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					 Need can either act as a modal verb or as an ordinary                       Needn’t / don’t need to
verb. When it acts as a modal verb it is nearly always used in    We can use both needn’t and don’t need to to give
negative sentences:                                               permission to someone not to do something in the
                                                                  immediate future. We can also use need as a noun here:
You needn’t cook dinner.
I am not hungry.                                                  You don’t need to water
                                                                  the garden this evening.
Although it is sometimes also used in questions as a modal:       It’s raining.
                                                                  You needn’t water the
              Need I say more? I would like you to stay.          garden this evening. It’s raining.
                                                                  There’s no need to water the garden this evening.
              When it is used as an ordinary verb with to         It’s raining.
              before the following infinitive and with an s in    However, when we are talking about general necessity,
              the third person singular, it appears in both       we normally use don’t need to:
              affirmative and negative sentences and in
              questions:                                                                 You don’t need to be rich to

He doesn’t have a fever. He needs                                                         get into this golf club.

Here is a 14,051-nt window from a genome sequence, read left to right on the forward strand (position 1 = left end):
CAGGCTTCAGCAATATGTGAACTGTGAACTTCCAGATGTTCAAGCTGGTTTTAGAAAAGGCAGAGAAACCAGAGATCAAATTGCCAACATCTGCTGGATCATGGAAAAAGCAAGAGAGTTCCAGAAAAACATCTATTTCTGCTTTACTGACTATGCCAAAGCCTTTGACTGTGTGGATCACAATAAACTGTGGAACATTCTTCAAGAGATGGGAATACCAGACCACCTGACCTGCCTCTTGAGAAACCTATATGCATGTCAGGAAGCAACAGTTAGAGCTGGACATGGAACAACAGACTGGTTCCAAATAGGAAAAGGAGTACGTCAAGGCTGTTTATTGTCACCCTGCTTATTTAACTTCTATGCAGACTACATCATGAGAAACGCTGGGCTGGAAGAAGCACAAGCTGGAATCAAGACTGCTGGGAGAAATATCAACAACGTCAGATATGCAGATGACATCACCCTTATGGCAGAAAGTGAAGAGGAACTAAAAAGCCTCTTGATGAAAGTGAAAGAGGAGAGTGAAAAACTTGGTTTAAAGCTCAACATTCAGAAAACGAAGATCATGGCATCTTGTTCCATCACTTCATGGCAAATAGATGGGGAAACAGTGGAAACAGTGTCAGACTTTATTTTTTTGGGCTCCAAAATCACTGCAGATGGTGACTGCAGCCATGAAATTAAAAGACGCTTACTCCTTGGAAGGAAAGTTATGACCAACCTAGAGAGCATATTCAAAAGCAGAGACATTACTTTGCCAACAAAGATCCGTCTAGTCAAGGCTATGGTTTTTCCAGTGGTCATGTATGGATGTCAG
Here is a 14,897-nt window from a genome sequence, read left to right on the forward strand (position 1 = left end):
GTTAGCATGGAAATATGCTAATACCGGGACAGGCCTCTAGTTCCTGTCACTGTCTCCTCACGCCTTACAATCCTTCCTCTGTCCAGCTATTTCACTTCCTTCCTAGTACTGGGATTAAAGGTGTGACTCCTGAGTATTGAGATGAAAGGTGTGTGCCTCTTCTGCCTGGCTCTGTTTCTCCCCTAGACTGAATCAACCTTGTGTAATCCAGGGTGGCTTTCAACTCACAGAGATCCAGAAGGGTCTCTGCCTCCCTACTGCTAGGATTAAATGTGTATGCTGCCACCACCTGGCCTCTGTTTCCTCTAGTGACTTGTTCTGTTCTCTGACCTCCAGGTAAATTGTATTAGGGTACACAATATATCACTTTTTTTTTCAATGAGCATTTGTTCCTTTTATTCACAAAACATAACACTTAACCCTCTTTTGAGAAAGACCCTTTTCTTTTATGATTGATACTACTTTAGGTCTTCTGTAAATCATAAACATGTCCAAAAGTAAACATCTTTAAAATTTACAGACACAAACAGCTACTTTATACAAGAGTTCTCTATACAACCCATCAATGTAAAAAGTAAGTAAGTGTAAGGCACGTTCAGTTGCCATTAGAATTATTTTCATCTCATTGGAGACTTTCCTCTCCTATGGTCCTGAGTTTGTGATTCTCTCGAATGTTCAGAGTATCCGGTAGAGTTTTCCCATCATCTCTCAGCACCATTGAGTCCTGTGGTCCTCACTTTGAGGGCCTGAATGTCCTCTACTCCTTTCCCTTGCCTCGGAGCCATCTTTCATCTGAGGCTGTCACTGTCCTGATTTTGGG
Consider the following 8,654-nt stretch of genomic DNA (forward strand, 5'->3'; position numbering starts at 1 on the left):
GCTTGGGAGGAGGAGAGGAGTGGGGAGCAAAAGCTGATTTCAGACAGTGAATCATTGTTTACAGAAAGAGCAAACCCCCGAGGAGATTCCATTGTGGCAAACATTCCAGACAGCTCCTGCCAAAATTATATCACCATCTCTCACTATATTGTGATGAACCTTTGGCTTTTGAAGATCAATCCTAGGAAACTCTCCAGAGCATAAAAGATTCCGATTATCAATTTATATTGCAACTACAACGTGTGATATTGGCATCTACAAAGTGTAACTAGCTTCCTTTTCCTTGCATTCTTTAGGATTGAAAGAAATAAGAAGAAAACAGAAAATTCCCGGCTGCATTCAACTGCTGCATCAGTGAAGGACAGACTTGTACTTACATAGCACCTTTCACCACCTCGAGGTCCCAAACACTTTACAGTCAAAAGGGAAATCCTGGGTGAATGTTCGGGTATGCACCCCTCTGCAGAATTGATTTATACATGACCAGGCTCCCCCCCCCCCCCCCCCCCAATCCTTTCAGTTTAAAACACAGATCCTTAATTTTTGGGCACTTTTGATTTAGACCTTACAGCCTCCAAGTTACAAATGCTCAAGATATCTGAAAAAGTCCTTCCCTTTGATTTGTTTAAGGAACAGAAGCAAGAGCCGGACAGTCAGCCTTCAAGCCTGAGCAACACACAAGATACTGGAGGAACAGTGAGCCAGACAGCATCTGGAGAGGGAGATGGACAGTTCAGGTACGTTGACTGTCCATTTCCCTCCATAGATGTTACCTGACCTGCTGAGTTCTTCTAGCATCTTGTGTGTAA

a drink. He needs to eat something.
He doesn’t need to stay in bed but                         he
should have a good rest. - Do I
need to stay with him? - Yes, I think
you should.
                                         Needn’t have / didn’t need to
Both these forms are used to talk about past events, but there is sometimes a difference in use. When we say that
someone needn’t have done something, it means that they did it, but it was not necessary. Didn’t need to is also
sometimes used in this way:

                           You needn’t have washed the dishes. I would have put them in the dishwasher.
                           You didn’t need to wash the dishes. I would have put them in the dishwasher.
But we also use didn’t need to to say that something was not necessary under circumstances where it was not done:

                            The sun came out so we didn’t need to take any rainwear on the trip.

         Choose the correct answer
1. You _________ do it if you don’t want.                          4. We ___________ to do it.
a - do not need                                                    a – don’t need
b – need not                                                       b – needn’t
c – either could be used here                                      c – either could be used here
2. I didn’t bother to confirm it because they said we _________    5. I need __________ to the bookstore.
once we’d got the tickets.                                         a – go
a – didn’t need                                                    b – to go
b – didn’t need to                                                 c – going
c – needn’t have                                                   6. I ___________ anymore trouble.
3. I spent hours doing it and then they told me I ___________.     a – needn’t
a – didn’t have bothered                                           b – don’t need
b – didn’t need to bother                                          c – either could be used here
c – needed bothering

1. b
2. b
3. a
4. a
5. b
6. b

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